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What follows coal? Future opportunities through microsensor technology and digitalization

Micrograph of the 60 GHz ultra-low-power radar transceiver chip ©IHP

Federal Ministry of Research supports regional structural change in the Lausitz coal region through innovative technologies with 20 million euros

Frankfurt (Oder). The energy transition is a major challenge, especially for regions whose economic strength is closely linked to coal production. Up to 25,000 industrial jobs in the Lausitz region depend directly and indirectly on brown coal. To ensure that structural change succeeds, future prospects are needed. This is where the "Innovation Campus Electronics and Microsensorics (iCampµs Cottbus)" comes in. Through research and development on microsensors and digitization, five non-university research institutions and the Brandenburg University of Technology Cottbus-Senftenberg (BTU) are creating a broad technical spectrum, especially for small and medium-sized enterprises (SMEs) and thus a perspective for skilled workers and the economic power in the region. The focus of the developments is on Smart Health, Environmental Sensor Technology 4.0 and Industry 4.0.

The German Federal Ministry of Education and Research (BMBF) is funding the second phase of the "Innovation Campus Electronics and Microsensors (iCampµs Cottbus)" project with 20 million euros from 2022 to 2026. In the first phase from 2019 to 2021, the BMBF supported the five consortium partners with 7.5 million euros from the emergency program for implementing the recommendations of the "Growth, Structural Change and Employment" Commission. In the second phase, research results from the first phase will be further developed for commercial exploitation. A virtual kick-off event will be held on February 10 to mark the ceremonial start of the second phase. 

"We started as iCampµs Cottbus to build bridges to the regional economy with our research and development. In the meantime, we have found suitable SMEs in the Lausitz region for our projects. I am pleased that we are now starting this second phase with eleven companies - we even had 44 letters of intent. This is a great success for us and at the same time an incentive to live this transfer", explains project leader Prof. Dr. Harald Schenk from the Fraunhofer Institute for Photonic Microsystems IPMS. Other project partners are the BTU Cottbus-Senftenberg, the Fraunhofer Institute for Reliability and Microintegration IZM, the Ferdinand-Braun-Institut gGmbH (FBH), the Leibniz Institute for Innovative Microelectronics (IHP) and the Thiem-Research GmbH.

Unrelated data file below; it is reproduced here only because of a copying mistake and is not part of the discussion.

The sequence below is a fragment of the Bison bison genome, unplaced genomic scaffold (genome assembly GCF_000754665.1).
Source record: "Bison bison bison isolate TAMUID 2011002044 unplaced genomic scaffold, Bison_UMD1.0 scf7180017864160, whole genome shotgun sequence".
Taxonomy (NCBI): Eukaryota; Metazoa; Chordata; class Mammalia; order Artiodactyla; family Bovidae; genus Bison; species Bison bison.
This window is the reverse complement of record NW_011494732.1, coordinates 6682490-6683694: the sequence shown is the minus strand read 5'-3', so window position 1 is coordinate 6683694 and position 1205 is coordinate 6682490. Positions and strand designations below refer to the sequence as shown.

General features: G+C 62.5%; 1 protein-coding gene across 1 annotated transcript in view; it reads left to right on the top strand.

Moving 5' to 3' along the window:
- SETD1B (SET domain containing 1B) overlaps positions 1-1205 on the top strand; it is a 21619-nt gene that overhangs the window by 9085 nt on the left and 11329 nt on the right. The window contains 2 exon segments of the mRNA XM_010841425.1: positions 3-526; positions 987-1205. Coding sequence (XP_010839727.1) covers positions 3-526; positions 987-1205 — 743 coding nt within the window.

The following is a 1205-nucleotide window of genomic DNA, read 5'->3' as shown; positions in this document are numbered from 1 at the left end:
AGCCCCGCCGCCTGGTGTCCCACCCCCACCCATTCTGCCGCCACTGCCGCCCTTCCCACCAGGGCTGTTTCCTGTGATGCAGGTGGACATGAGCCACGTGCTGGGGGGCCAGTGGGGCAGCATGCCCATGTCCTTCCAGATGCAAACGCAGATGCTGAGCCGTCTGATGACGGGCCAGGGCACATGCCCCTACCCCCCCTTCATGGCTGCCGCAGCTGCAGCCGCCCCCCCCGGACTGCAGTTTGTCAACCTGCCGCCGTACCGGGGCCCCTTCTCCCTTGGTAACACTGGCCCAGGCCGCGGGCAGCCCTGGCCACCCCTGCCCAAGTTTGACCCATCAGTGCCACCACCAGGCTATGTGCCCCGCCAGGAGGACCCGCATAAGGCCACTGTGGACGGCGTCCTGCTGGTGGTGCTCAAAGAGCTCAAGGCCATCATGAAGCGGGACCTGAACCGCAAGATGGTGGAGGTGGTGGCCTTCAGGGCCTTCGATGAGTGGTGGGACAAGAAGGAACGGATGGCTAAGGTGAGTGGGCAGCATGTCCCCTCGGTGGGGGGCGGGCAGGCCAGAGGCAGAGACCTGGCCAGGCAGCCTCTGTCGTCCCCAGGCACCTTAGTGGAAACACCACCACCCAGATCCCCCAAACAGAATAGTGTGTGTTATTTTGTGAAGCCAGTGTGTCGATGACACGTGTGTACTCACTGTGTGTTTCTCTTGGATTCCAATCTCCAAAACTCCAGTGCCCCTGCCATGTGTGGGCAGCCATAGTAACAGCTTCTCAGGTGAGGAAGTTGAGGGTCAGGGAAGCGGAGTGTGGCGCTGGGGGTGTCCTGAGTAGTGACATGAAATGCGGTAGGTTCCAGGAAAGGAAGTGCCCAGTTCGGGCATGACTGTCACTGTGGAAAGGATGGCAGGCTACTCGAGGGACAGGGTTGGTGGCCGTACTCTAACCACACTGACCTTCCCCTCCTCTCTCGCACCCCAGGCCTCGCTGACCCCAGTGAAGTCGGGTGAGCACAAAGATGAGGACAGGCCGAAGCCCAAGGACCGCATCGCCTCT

Joint development - non-contact medical radar

The medical radar developed in Cottbus is an illustrative example of the joint collaboration. The 10cm x 10cm radar is capable of detecting not only the respiratory function of test subjects but also other vital parameters such as the heartbeat. The biggest advantage is that this all works contact-free. This opens up many possible applications for monitoring patients in both stationary and mobile medical care environments.
In the meantime, this work package is led by the Thiem-Research GmbH (TRS), the subsidiary of the Cottbus Carl Thiem Hospital, which is to be further developed into the "Innovations Center for University Medicine Cottbus" in the course of the structural change. The radar has a modular structure: the antenna used is designed and developed by IZM, the signal analysis takes place at BTU, the chip used is supplied by IHP and the linear receiver is provided by FBH. Each partner thus contributes to the success of the overall system. The TRS ensures with the clinical integration and the ethics vote that electronics can also become a real medical product. 

"By continuing the iCampµs project, we can extend the application scenarios and further improve the ultra-low-power radar transceiver chip within the second part of the project," says IHP scientist Batuhan Sütbas. Hence, the improved second version of the chip developed and manufactured at IHP consumes six times less power than its predecessor and thus enables mobile use. "The continuous and interdisciplinary collaboration with the project partners enables us to create innovative solutions for the important field of medicine."

Project background

In its final report, the Commission on "Growth, Structural Change and Employment" of the previous German government emphasized the extraordinarily high importance of innovative strength for the economic and, indirectly, social development of a region. Particular importance is attached to "cooperation between industry and science with universities as well as with university and non-university research institutions". Funds invested in such cooperation generate necessary innovations and have a significant impact on increasing the gross domestic product.

Funding for the project  "iCampµs Cottbus" is provided under the German government's 2021-2024 framework program "Microelectronics. Trustworthy and Sustainable. For Germany and Europe." with funds from the Coal Regions Structural Strengthening Act. 
The project "Innovation Campus Electronics and Microsensorics Cottbus" aims to accelerate the transfer of knowledge and findings to industry. At the BTU Cottbus-Senftenberg, a regional focal point with national appeal is to be created in the field of application-oriented electronics and microsensorics. Demonstrators or prototypes for SMEs can be developed, ranging from the creation of individual solutions to small-series production capable of handling large numbers of units. Due to the broad competences of the six partners, technical solutions from the fields of optics and photonics, ultrahigh frequency technology, MEMS technology and application-oriented AI evaluation can be offered.

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